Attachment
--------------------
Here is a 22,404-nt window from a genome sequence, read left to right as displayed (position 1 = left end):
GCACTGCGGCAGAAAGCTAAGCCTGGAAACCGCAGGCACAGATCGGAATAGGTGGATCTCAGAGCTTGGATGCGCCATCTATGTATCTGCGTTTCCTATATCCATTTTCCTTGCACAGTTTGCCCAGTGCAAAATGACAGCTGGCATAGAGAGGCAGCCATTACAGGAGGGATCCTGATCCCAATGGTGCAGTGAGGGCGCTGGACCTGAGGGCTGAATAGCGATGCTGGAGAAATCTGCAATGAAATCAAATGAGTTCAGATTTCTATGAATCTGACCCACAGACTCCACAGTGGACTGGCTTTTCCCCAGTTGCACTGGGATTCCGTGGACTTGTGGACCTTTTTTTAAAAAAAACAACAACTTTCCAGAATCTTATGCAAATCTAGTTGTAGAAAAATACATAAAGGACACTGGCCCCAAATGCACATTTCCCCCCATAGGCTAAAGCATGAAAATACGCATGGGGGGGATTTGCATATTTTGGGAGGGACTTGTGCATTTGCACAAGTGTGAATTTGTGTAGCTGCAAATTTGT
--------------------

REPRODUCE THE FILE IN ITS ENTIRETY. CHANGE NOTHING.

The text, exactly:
Here is a 22,404-nt window from a genome sequence, read left to right as displayed (position 1 = left end):
GCACTGCGGCAGAAAGCTAAGCCTGGAAACCGCAGGCACAGATCGGAATAGGTGGATCTCAGAGCTTGGATGCGCCATCTATGTATCTGCGTTTCCTATATCCATTTTCCTTGCACAGTTTGCCCAGTGCAAAATGACAGCTGGCATAGAGAGGCAGCCATTACAGGAGGGATCCTGATCCCAATGGTGCAGTGAGGGCGCTGGACCTGAGGGCTGAATAGCGATGCTGGAGAAATCTGCAATGAAATCAAATGAGTTCAGATTTCTATGAATCTGACCCACAGACTCCACAGTGGACTGGCTTTTCCCCAGTTGCACTGGGATTCCGTGGACTTGTGGACCTTTTTTTAAAAAAAACAACAACTTTCCAGAATCTTATGCAAATCTAGTTGTAGAAAAATACATAAAGGACACTGGCCCCAAATGCACATTTCCCCCCATAGGCTAAAGCATGAAAATACGCATGGGGGGGATTTGCATATTTTGGGAGGGACTTGTGCATTTGCACAAGTGTGAATTTGTGTAGCTGCAAATTTGT